Weekend Wind Down – The Story Eaters

It was midnight in the stacks, and the air was filled with tiny rhythmic noises of a sort that the fanciful might have thought of as books snoring. The young woman busily shelving books was obviously not fanciful though, as she worked efficiently, serene and undisturbed by the night and its secrets.
She positioned each volume carefully – tutting occasionally as she unbent dogeared corners and removed unsuitable objects being used as ‘bookmarks’.
It was right at the end of her task when she was briskly dealing with the ugly temperament of a couple of grimoires that something outside the usual caught her attention. Being of a methodical turn of mind she completed her task before investigating the source of an undefinable disquiet.
It felt as if the source of the problem, whatever it might be, was the children’s literature section, so once she had replaced her trolley in the storeroom she walked that way on quiet feet. The closer she came to the area dedicated to myth and legend for young readers the more she understood there was definitely something needing her attention.
As yet she had no notion what was afoot, but whatever it was, it was sufficient to disturb the serenity of the sleeping books, to the extent that they were huddling together in clumps. Once she set foot in the aisle between the worst affected volumes, she could hear a susurrating sound as if a breeze moved through the pages. The books were actually shivering with fear.
“Calmly now,” she said infusing her voice with both confidence and command. “Calm yourselves. I am here.”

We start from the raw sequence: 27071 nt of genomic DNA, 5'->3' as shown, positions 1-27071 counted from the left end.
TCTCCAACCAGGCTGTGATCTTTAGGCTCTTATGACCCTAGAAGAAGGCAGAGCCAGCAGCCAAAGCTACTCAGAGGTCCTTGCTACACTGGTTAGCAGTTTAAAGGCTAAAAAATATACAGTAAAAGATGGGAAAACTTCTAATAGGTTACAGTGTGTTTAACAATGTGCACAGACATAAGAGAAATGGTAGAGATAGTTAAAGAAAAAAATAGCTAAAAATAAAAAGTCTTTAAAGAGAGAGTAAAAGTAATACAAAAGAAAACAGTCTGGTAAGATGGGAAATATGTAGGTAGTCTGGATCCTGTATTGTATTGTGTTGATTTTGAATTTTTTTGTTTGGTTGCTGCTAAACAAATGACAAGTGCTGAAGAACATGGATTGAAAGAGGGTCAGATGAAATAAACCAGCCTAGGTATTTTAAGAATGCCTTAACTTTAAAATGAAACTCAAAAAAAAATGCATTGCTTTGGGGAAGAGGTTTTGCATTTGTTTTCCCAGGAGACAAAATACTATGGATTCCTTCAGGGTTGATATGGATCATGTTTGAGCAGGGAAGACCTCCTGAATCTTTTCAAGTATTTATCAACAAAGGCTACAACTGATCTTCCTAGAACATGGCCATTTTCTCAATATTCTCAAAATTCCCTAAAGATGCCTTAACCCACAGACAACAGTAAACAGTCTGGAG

It was as if a sigh of relief ran through the shelved books.
A small black bird flew from the pages of a venerable volume on the topmost shelf. It was pursued by a set of snapping teeth which were rapidly gaining as it flapped its tiny wings in near desperation. The Night Librarian held out a small freckled hand and the bird clung to her. The snapping teeth stopped in their tracks before a voice laced with menace spoke.
“I am hunger.”
It was joined by another voice, and another and another…
“I am cold.”
“I am fear.”
“I am pain.”
More and more voices joined in until a cacophonous litany of pain and anger filled the night air.
The night librarian waited a beat then spoke a single word of power.
There was silence.
“Better. Now who speaks for the displaced ones?”
The voice that answered her was colder than a north wind and angrier than a volcano.
“I speak for all. And if you let us drink your blood and eat your story we will leave the dry books to their desiccated little lives.”
The librarian put her free hand in the sagging pocket of her cardigan.
“Show yourselves then.” She spoke with quiet dignity.
The angry one laughed. “I do enjoy a courageous meal.” Then it began to laugh. An insane, humourless sound that beat against the venerable timbers of the library. When it regained its breath it spoke sneeringly. 
“Do you have any idea what you are asking.”
“Several. Now show yourself if you don’t fear me.”
The very air seemed to hold its breath.
“Me. Fear you?”
Came a bang and a flash and a dark figure stood in the aisle facing the librarian and the terrified bird. It made to snatch the feathered one, but failed as the young woman simply twitched her hand out of reach.
“There is nothing for you here. Go home.” She spoke without inflection, but even so the darkling shuddered right down to its misshapen shoes.
When it answered her it sounded fretful.
“I shall go nowhere. You cannot banish me.”
“Can I not?”
All around there was a sound as of rushing wind, or rustling leaves and the whispers started up again.
“You can not banish us…”
The librarian took a knobbly stick from her pocket.
“Can I not?” she repeated softly.
The winds about her grew fiercer and whipped her skirts and sandy hair into disarray.
“Not even with your little wand.”
“Shall I banish you by name?”
It was as if a hurricane blew the pages of the shrinking books and tried to snatch the knobbly little stick from its owner’s grasp.
The librarian sighed and concentrated.
“Rumplestiltskin. Begone.”
The darkling went leaving behind only a sour smell and the memory of fear. The librarian soothed the books before going back to her unending round of the tasks the day librarians thought themselves too beautiful to be worried by.

The Story Eaters’ is one of the stories in The Night Librarian by Jane Jago

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